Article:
As tax receipts plunge, state and local governments will likely cut back on spending if they don’t receive additional federal aid, making the current recession worse than it would be otherwise, according to a report out Wednesday from Capital Economics.
The analysts estimate that state and local tax revenues will drop by more than 20% in the second quarter, and balanced budget rules that exist in most states will force a reduction in spending to bring budgets in line with receipts. Along with income taxes, sales taxes – which account for about a quarter of state revenues – have been particularly hard hit by widespread shutdowns, and the sharp reduction in travel is reducing fuel tax receipts.
For the 2020 fiscal year as a whole, which ends on June 30 in most states, tax revenues will be down by about 3.5%, the analysts say, followed by a 2% drop in the 2021 fiscal year. In stark contrast to earlier expectations that revenues would grow this year and next, Capital Economics says the total shortfall in state revenues could now come to roughly $350 billion.
A bad precedent: A big drop in tax revenues during the last recession forced state and local governments to make cutbacks that hurt the economy for years. “In real terms, state & local government spending contracted [after 2009] for the next four years, subtracting an average of 0.4% points from annual GDP growth in 2010-2012,” the report says. “In 2010, the drag from falling state & local spending more than offset the boost from higher Federal government spending. Those cutbacks exerted an even longer-lasting drag on the labor market, with state & local government employment falling by a cumulative 660,000 between 2009 and 2013.”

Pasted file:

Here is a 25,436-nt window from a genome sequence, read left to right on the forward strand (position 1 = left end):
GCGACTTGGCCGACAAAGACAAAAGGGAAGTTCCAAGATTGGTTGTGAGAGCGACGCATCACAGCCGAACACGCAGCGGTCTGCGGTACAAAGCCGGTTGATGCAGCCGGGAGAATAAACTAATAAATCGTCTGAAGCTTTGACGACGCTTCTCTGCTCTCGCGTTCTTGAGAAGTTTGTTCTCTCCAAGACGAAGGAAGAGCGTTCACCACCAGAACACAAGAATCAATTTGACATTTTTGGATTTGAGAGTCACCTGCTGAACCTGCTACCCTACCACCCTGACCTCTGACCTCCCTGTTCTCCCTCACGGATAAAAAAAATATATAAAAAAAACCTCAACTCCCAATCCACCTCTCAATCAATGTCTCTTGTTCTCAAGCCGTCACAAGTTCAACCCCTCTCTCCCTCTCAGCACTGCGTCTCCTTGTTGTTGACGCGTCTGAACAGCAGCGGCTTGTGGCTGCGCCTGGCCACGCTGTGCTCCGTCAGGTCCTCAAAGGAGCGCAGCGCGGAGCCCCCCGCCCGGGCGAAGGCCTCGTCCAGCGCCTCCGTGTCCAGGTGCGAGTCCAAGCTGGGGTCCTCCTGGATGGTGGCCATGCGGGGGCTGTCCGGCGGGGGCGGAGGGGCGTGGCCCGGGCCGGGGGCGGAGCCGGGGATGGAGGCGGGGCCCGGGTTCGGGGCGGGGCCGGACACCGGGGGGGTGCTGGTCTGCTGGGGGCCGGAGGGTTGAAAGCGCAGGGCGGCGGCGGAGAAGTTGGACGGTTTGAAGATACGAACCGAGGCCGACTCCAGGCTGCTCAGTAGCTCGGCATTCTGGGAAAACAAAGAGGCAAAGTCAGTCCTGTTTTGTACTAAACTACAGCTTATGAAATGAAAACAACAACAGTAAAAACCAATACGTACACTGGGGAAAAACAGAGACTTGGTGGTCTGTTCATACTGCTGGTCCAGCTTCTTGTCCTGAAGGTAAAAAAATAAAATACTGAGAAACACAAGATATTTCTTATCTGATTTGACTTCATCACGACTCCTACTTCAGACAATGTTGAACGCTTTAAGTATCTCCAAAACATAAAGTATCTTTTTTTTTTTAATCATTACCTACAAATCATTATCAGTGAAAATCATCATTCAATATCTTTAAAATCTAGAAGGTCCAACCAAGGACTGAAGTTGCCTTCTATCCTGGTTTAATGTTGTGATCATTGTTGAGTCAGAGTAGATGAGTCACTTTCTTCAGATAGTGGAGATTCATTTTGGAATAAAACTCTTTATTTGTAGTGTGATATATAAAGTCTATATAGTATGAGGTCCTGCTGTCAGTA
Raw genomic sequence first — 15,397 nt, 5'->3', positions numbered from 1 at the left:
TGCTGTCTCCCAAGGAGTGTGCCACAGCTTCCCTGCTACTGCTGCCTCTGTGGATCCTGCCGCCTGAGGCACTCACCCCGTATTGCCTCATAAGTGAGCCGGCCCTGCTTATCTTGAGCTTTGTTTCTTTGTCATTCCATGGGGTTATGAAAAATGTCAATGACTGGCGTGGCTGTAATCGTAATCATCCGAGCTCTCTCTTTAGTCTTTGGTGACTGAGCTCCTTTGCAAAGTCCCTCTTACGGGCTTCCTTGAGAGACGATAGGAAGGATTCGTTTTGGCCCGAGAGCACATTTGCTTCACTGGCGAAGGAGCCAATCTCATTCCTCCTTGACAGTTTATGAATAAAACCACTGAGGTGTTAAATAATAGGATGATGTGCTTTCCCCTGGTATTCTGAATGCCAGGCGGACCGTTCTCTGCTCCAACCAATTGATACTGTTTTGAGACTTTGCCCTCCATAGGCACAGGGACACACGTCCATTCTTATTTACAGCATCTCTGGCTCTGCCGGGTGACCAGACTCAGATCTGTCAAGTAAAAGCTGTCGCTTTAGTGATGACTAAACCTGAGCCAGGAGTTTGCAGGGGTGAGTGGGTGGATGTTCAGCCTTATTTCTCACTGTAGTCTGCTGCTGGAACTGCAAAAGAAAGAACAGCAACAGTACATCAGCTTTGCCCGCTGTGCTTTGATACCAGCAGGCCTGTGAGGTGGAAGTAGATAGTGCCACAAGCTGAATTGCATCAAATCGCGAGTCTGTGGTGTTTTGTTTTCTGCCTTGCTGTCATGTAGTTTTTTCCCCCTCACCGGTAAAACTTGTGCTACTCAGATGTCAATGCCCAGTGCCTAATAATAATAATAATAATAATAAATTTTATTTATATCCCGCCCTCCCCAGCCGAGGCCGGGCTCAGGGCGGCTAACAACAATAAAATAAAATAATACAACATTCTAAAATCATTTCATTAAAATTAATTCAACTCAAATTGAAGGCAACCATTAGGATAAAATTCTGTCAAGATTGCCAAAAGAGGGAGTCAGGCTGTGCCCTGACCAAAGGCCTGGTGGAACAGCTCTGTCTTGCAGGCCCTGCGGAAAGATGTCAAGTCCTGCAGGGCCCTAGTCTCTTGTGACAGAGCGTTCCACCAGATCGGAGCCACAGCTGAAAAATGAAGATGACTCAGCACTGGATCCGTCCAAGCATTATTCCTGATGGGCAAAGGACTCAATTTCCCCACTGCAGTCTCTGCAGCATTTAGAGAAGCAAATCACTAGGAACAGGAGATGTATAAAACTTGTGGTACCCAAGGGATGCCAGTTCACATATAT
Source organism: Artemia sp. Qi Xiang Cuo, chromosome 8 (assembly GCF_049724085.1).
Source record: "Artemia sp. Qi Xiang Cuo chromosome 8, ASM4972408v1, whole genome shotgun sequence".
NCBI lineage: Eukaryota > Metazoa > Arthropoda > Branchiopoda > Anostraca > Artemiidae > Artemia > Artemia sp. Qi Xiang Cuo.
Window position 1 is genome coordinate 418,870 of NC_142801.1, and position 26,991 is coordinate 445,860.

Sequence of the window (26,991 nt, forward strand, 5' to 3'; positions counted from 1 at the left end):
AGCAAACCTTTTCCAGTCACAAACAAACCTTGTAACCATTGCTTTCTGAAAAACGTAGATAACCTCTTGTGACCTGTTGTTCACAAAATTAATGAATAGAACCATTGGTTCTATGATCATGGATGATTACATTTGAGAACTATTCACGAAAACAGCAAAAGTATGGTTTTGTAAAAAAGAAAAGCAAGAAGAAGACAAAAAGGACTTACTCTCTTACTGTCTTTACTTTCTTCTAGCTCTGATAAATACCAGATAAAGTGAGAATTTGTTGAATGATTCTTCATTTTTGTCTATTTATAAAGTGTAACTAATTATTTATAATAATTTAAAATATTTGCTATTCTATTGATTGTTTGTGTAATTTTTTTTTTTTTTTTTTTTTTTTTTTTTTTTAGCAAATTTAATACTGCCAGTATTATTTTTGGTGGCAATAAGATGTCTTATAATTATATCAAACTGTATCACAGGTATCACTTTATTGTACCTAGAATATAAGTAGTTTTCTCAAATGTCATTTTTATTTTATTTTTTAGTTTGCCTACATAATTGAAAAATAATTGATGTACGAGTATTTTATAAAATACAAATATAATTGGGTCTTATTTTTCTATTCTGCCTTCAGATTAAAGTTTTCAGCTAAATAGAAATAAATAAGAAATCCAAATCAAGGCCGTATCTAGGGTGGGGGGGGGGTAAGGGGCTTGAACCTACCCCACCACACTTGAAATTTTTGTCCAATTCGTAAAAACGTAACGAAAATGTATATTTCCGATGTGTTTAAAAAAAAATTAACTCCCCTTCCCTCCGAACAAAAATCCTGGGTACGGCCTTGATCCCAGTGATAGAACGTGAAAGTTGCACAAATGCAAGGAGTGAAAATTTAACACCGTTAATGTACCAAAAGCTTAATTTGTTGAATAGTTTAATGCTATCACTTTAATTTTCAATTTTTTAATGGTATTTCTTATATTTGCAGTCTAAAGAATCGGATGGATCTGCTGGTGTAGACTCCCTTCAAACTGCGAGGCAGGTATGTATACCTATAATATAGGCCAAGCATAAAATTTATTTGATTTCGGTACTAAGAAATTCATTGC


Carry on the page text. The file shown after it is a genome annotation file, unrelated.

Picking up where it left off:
A quick recovery will limit the damage: Many economists are predicting a steep but short-lived slowdown, followed by a rapid return to something like normal economic levels toward the end of the year. Capital Economics estimates that state tax revenues will return to previous levels in about 12 months, much faster than the three-and-a-half years it took after the last recession. In addition, states have some money in their rainy day funds, and the federal government is already providing support worth more than $150 billion through the CARES Act and extra Medicaid funding.
But the stakes are high: State and local government spending account for 11% of GDP and 13% of employment, Capital Economics says, and lower spending could have a powerfully negative effect, as we saw a decade ago. States have already begun to announce layoffs and cutbacks, and there’s always a chance that the prevailing economic outlook could prove too optimistic. Ultimately, states will likely need more federal aid, the analysts say. Without it, “states could quickly find themselves in an even larger fiscal hole, in turn resulting in a more severe drag on economic growth.”